Similar to making the MTM election, income is included currently even if there are no distributions or sales of shares. Unlike making the MTM election, however, QEF income will be treated as either ordinary income or net capital gain. Tax will be assessed at regular marginal tax rates for ordinary income and the more beneficial long-term capital gain rates on the net capital gain. The taxpayer will not incur any additional interest charge.
QEF income must be calculated every year. Ordinary income and capital gains are calculated separately and included as separate income items on the taxpayer’s tax return. The largest drawbacks are the recordkeeping, calculations, and necessity of the offshore corporation’s cooperation required in order for the taxpayer to make the QEF election.
Requirements for Making the QEF Election
The fund, as the first U.S. investor, makes the QEF election by filing Form 8621 and attaching it to a timely filed tax return. The fund discloses that it made and timely filed the QEF election to its partners. The election, once made, is binding to all U.S. taxable partners and is generally irrevocable. The QEF calculations and reporting must be done every year that the fund owns the PFIC.
PFIC Impact on U.S. Tax Exempt Investors
Tax exempt taxpayers are not subject to the PFIC rules. Fortuitously, the Treasury Department recognized that U.S. tax exempt investors should not be affected by the PFIC rules designed to curb tax deferral by U.S. taxpayers.
PFIC Annual Information Statement
The Internal Revenue regulations describe the “annual election requirements of the PFIC or intermediary” and refer to procedures the PFIC must follow, including providing a PFIC Annual Information Statement signed by the offshore corporation’s authorized representative. The Annual Information Statement must include the following information:
- The first and last days of the tax year of the PFIC to which the statement applies;
- Calculations or provision of the data necessary to allow the shareholder to calculate the shareholder’s correct income and gains under the QEF rules;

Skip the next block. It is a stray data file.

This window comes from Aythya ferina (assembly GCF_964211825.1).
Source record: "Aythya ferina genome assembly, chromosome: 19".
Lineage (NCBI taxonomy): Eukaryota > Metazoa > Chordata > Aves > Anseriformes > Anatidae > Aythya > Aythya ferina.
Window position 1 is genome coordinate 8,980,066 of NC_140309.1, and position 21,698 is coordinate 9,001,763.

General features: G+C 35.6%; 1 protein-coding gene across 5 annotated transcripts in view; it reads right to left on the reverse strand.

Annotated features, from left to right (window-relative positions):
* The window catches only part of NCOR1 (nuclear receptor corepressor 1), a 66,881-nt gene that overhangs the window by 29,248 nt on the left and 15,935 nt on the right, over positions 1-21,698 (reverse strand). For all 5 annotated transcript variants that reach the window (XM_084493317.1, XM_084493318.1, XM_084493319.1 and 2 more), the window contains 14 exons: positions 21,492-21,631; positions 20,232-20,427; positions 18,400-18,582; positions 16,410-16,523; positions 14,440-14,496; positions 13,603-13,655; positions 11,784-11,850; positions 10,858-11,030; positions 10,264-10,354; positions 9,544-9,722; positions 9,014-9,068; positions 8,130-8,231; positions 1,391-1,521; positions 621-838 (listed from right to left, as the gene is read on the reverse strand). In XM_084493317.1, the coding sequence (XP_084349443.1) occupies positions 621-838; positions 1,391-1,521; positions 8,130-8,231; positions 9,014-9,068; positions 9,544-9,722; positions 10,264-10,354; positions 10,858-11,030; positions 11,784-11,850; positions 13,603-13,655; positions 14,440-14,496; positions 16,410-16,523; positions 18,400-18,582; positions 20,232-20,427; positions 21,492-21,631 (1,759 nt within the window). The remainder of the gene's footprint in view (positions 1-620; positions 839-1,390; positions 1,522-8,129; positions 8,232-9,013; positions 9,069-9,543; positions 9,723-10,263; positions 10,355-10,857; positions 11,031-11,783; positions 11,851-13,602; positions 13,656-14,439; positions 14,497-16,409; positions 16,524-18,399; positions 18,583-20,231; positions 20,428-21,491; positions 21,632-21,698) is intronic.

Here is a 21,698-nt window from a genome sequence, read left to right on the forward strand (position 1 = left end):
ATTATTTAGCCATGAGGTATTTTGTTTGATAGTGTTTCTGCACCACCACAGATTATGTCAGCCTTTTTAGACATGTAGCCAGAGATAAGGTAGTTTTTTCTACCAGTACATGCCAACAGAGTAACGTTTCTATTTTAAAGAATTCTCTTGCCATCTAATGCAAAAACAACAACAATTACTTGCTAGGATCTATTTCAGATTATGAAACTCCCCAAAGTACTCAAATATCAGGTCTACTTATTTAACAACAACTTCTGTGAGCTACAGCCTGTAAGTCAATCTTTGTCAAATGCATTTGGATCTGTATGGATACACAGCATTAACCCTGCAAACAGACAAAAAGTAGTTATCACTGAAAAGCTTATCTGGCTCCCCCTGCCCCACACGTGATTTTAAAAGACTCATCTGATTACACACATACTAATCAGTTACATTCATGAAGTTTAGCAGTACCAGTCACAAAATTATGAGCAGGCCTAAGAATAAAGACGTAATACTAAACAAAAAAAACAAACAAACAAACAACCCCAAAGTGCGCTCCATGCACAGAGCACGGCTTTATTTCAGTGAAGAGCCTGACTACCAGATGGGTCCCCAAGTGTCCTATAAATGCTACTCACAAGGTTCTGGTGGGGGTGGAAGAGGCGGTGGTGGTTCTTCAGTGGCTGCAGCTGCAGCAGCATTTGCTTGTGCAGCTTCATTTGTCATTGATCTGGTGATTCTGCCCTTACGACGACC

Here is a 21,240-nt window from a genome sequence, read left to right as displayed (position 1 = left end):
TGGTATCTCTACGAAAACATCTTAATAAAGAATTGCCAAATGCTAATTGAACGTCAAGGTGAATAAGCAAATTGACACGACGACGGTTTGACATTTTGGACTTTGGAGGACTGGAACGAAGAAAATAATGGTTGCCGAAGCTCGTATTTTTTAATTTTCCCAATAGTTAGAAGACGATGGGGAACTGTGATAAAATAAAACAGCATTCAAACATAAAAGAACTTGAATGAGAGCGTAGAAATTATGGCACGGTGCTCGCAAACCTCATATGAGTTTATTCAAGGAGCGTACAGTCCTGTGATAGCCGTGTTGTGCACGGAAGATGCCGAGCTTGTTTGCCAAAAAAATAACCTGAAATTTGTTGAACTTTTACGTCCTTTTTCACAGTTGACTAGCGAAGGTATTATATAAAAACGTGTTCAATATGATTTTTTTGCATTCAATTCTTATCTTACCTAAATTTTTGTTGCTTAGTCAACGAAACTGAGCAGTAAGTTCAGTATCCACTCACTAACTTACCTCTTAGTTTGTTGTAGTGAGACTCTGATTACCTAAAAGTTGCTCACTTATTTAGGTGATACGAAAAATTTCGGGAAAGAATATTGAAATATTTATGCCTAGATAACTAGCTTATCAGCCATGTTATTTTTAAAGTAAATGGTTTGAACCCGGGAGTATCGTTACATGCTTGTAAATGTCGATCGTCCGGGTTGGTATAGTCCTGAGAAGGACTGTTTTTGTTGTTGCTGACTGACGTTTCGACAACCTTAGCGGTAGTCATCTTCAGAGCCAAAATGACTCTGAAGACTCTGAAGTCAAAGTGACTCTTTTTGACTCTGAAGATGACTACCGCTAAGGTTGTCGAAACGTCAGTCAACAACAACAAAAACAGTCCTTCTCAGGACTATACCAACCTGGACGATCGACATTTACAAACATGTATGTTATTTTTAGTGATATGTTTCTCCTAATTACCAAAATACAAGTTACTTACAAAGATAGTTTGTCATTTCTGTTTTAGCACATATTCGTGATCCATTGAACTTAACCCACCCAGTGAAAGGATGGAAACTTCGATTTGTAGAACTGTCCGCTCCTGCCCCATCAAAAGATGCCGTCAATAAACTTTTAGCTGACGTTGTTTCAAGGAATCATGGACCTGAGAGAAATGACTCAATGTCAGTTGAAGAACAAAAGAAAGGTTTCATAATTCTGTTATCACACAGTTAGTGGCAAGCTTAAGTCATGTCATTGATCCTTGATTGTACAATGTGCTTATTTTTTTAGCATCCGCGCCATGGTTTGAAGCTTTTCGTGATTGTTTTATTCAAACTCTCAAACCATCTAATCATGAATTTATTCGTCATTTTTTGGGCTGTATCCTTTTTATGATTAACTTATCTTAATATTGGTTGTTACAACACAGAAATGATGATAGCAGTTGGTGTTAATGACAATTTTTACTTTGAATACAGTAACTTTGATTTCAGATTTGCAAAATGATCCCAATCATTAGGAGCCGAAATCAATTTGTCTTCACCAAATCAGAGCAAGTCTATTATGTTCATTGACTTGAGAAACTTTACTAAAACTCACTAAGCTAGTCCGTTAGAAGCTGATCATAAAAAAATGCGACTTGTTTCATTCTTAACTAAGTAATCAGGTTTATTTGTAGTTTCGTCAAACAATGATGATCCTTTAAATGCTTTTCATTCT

- The fair market value of any cash and property distributed to the shareholder; and
- A statement that the shareholder will be allowed to examine the offshore corporation’s books and records to establish that the income was calculated correctly.
Challenges in Calculating Income and Gains
The offshore corporation can provide the income calculations necessary to facilitate the taxpayer’s current inclusion of income for the year in one of three ways. The corporation can simply provide notice to the taxpayer that it will allowed to examine the books and records to figure out the income calculation on its own. Alternatively, the corporation can provide sufficient information to enable the taxpayer to calculate the taxpayer’s share of ordinary earnings and net capital gain. Finally, the corporation can calculate the taxpayer’s pro rata share of ordinary earnings and net capital gain and provide an Annual Information Statement.
Calculating ordinary income and gains under U.S. tax law can be challenging, as many times, the offshore corporation is a fund in a foreign country that does not levy a corporate tax, such as the Cayman Islands. Alternatively, the offshore corporation will be located in a jurisdiction with a tax and accounting system that is very different from that used for U.S. tax purposes.
Benefits to Offshore Corporation of Facilitating the QEF Election
Offshore corporations are attractive investment vehicles to a fund that wants portfolio diversity. Faced with a punitive tax regime, savvy taxpayers prefer to own PFICs where the QEF election is available and will avoid those corporations where the election is unavailable. Thus, offshore corporations should carefully consider any decision to forego QEF reporting.
A Fund looking to invest in an offshore corporation should search for a corporation that satisfies the reporting requirements associated with a QEF election. The offshore corporation should calculate the income and gains under U.S. tax law and provide the information necessary for taxpayers to include their share of income each year. To be useful, this information must be provided timely. PFICs providing QEF information will set themselves apart from those that do not.